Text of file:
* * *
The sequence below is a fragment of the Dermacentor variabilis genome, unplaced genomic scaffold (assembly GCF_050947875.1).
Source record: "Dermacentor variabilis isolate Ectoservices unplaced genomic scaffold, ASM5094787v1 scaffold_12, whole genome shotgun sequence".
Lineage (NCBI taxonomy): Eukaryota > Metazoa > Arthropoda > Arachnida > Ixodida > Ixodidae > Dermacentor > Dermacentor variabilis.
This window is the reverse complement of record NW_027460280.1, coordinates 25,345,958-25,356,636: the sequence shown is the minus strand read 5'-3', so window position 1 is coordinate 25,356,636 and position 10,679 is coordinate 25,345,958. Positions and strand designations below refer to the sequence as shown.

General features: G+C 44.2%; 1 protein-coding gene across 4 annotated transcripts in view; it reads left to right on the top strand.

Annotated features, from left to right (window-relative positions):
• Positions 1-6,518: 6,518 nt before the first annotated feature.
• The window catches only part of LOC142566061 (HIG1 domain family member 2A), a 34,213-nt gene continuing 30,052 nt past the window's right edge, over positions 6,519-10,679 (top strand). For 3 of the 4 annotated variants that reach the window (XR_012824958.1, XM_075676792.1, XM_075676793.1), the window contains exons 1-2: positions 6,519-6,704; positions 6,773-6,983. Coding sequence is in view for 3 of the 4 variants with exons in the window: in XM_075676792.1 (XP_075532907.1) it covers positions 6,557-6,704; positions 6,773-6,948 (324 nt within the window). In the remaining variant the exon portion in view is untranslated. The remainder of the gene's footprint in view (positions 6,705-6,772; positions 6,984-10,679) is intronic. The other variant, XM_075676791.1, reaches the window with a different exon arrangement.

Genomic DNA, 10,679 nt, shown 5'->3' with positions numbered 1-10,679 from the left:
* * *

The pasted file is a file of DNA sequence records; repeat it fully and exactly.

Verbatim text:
The sequence below is a fragment of the Dermacentor variabilis genome, unplaced genomic scaffold (assembly GCF_050947875.1).
Source record: "Dermacentor variabilis isolate Ectoservices unplaced genomic scaffold, ASM5094787v1 scaffold_12, whole genome shotgun sequence".
Lineage (NCBI taxonomy): Eukaryota > Metazoa > Arthropoda > Arachnida > Ixodida > Ixodidae > Dermacentor > Dermacentor variabilis.
This window is the reverse complement of record NW_027460280.1, coordinates 25,345,958-25,356,636: the sequence shown is the minus strand read 5'-3', so window position 1 is coordinate 25,356,636 and position 10,679 is coordinate 25,345,958. Positions and strand designations below refer to the sequence as shown.

General features: G+C 44.2%; 1 protein-coding gene across 4 annotated transcripts in view; it reads left to right on the top strand.

Annotated features, from left to right (window-relative positions):
• Positions 1-6,518: 6,518 nt before the first annotated feature.
• The window catches only part of LOC142566061 (HIG1 domain family member 2A), a 34,213-nt gene continuing 30,052 nt past the window's right edge, over positions 6,519-10,679 (top strand). For 3 of the 4 annotated variants that reach the window (XR_012824958.1, XM_075676792.1, XM_075676793.1), the window contains exons 1-2: positions 6,519-6,704; positions 6,773-6,983. Coding sequence is in view for 3 of the 4 variants with exons in the window: in XM_075676792.1 (XP_075532907.1) it covers positions 6,557-6,704; positions 6,773-6,948 (324 nt within the window). In the remaining variant the exon portion in view is untranslated. The remainder of the gene's footprint in view (positions 6,705-6,772; positions 6,984-10,679) is intronic. The other variant, XM_075676791.1, reaches the window with a different exon arrangement.

Genomic DNA, 10,679 nt, shown 5'->3' with positions numbered 1-10,679 from the left: